The jazz band at the Philharmonic Society and the name of Yakiv Khoslavsky deserve special notice. Faierman says the man was very fond of jazz and supported three bands, at the Shevchenko Movie Theater, at the Palace of Metallurgists, and at the Philharmonic Society. To join any of these bands, one had to win a tough competition.
Progress of jazz music in Donetsk is explained by festivals and people who supported it in the first place.
Says A. Lozovsky, Merited Artist of Ukraine, deputy head of the variety and jazz chair at the Prokofiev Music Academy of Donetsk: “The first jazz festival, Donetsk-67, was held in the 1960s, in commemoration of the city’s 60th anniversary. The concert was attended by Volodymyr Dehtiariov, first secretary of the regional party committee. He saw that the public enjoyed it and decided to let it be. After that jazz festivals became regular events. In Kryvyi Rih, a man by the name of Oleksandr Hebel organized festivals guest starring the best Soviet musicians and the local authorities did not mind. Then he left and that was the end of the project. The same happened in Donetsk after the Dodzh Festival organizers moved to Kyiv. The festivals followed them.”
Faierman: “The first festivals were accompanied by competitions. For the younger performers each such occasion was interesting and prestigious. Then the Dodzh Festival was held alongside the DoDzh Union one for young musicians. Today’s festivals are mostly professional. Of course, money is the main problem. Each such project must be self-sufficient. If we could, we would invite big bands and hold competitions. As it is, we do not want to increase the price of the tickets.”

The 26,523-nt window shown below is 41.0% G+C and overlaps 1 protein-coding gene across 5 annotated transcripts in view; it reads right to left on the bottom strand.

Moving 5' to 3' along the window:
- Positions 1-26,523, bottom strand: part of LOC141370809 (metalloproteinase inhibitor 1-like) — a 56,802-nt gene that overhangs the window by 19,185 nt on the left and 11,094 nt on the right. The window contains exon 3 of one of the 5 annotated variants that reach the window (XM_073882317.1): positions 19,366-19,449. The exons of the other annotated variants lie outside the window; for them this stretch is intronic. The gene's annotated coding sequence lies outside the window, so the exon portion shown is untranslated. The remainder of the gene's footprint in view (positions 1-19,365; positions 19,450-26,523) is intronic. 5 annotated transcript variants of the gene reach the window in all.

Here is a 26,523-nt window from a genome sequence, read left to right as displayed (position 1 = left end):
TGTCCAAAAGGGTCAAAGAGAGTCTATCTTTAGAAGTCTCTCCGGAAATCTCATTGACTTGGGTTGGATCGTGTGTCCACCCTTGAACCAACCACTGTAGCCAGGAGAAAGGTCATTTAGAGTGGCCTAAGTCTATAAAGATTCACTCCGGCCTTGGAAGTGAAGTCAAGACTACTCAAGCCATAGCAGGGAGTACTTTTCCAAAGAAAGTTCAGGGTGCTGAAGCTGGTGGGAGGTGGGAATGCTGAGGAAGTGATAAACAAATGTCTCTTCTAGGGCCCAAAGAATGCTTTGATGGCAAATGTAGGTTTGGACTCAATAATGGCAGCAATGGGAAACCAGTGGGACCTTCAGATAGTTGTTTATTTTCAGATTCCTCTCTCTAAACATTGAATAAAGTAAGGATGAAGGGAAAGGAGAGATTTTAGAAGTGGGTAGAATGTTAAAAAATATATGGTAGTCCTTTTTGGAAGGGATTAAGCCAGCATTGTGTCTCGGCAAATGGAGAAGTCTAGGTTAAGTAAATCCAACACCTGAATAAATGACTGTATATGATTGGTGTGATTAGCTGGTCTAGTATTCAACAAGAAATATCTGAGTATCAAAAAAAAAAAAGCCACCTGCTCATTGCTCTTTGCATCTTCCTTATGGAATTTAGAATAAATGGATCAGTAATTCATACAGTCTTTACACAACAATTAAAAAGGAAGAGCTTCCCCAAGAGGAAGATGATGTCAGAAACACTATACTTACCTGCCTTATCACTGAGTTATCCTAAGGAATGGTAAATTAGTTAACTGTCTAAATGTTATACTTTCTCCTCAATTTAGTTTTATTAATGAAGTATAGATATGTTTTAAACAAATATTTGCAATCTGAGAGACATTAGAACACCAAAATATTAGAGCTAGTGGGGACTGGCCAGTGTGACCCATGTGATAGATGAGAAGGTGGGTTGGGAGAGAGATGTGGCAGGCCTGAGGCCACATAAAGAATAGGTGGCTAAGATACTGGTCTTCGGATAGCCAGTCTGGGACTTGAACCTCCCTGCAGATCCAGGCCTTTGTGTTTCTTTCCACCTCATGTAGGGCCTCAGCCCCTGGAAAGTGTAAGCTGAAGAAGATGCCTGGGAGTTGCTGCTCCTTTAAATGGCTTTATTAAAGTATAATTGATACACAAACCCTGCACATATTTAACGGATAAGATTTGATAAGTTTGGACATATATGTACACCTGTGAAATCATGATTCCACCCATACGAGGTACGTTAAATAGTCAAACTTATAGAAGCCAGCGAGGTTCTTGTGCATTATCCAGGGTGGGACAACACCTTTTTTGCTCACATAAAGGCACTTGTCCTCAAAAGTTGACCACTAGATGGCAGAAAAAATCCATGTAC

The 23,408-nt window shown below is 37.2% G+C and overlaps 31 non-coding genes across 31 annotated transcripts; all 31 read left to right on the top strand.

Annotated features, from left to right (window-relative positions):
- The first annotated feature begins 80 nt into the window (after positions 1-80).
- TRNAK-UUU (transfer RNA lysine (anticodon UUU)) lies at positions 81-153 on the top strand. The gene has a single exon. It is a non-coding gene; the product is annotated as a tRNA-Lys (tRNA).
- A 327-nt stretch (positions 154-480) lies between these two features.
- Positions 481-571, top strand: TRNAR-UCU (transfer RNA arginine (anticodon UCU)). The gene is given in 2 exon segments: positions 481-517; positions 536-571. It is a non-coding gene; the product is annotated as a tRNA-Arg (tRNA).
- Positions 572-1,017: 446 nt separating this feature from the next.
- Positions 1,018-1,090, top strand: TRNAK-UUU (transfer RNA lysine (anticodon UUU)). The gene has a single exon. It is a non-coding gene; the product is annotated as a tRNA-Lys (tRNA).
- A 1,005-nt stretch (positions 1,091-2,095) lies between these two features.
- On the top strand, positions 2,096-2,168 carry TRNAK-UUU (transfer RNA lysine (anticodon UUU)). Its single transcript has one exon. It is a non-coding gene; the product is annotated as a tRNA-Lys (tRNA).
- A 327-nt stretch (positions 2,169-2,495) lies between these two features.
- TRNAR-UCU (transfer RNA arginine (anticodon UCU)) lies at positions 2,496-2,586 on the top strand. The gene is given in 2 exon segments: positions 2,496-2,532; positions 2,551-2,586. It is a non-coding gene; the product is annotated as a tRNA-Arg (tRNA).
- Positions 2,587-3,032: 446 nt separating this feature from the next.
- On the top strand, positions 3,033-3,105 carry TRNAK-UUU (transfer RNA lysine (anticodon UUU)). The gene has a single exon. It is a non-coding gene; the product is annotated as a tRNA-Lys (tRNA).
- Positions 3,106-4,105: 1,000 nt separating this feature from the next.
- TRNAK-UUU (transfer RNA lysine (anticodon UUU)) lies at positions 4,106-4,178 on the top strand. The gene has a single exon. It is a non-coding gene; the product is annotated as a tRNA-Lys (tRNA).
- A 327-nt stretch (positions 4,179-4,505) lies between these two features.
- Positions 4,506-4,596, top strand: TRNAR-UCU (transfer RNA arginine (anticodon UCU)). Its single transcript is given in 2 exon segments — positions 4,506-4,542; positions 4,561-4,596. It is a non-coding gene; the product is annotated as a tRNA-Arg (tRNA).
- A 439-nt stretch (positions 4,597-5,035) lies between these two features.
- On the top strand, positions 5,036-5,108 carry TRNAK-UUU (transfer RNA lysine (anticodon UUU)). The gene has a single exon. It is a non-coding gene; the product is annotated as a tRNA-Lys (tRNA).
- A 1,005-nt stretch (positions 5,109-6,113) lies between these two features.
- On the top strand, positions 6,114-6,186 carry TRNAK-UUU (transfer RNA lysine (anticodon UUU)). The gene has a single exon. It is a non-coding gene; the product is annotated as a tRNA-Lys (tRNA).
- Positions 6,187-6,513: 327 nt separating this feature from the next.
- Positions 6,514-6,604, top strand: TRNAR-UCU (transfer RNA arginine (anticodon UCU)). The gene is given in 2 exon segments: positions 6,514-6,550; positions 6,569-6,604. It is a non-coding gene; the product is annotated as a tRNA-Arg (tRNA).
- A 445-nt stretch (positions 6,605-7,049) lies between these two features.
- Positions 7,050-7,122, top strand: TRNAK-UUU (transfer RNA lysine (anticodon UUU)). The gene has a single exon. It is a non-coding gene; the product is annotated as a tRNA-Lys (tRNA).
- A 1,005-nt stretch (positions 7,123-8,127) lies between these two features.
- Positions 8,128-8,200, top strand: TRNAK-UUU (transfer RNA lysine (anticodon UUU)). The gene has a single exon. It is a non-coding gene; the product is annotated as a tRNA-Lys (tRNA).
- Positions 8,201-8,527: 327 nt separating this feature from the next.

To help understand what jazz in Donetsk is all about, Lozovsky emphasizes its specifics, primarily musicians, such as Valerii Kolesnikov (bugle), Volodymyr Dieniezhny (bass guitar), Volodymyr Chaly (piano), and Viktor Dubilier, the first president of the local jazz club: “Together with Volodymyr Hurin, director of the Philharmonic Society, we are holding the fourth Jazz Forum. This year it will star Ray Brown, Jr., son of Ella Fitzgerald, the noted guitarist, Aleksei Kuznetsov, also musicians from Kyiv, Moscow, Donetsk, and other cities. Traditionally the festival will be opened by the jazz band of our Music Academy, directed by Mykhailo Martynenko. All big things start with small things. There was a jazzman by the name of Petrukhin in Dzerzhynsk, but the local authorities had no need for him, so he moved to Moscow. Today he performs during presidential meetings. Another example is Vladimir Begunov. He had an excellent children’s jazz band, but then left for Israel, so we have a problem.”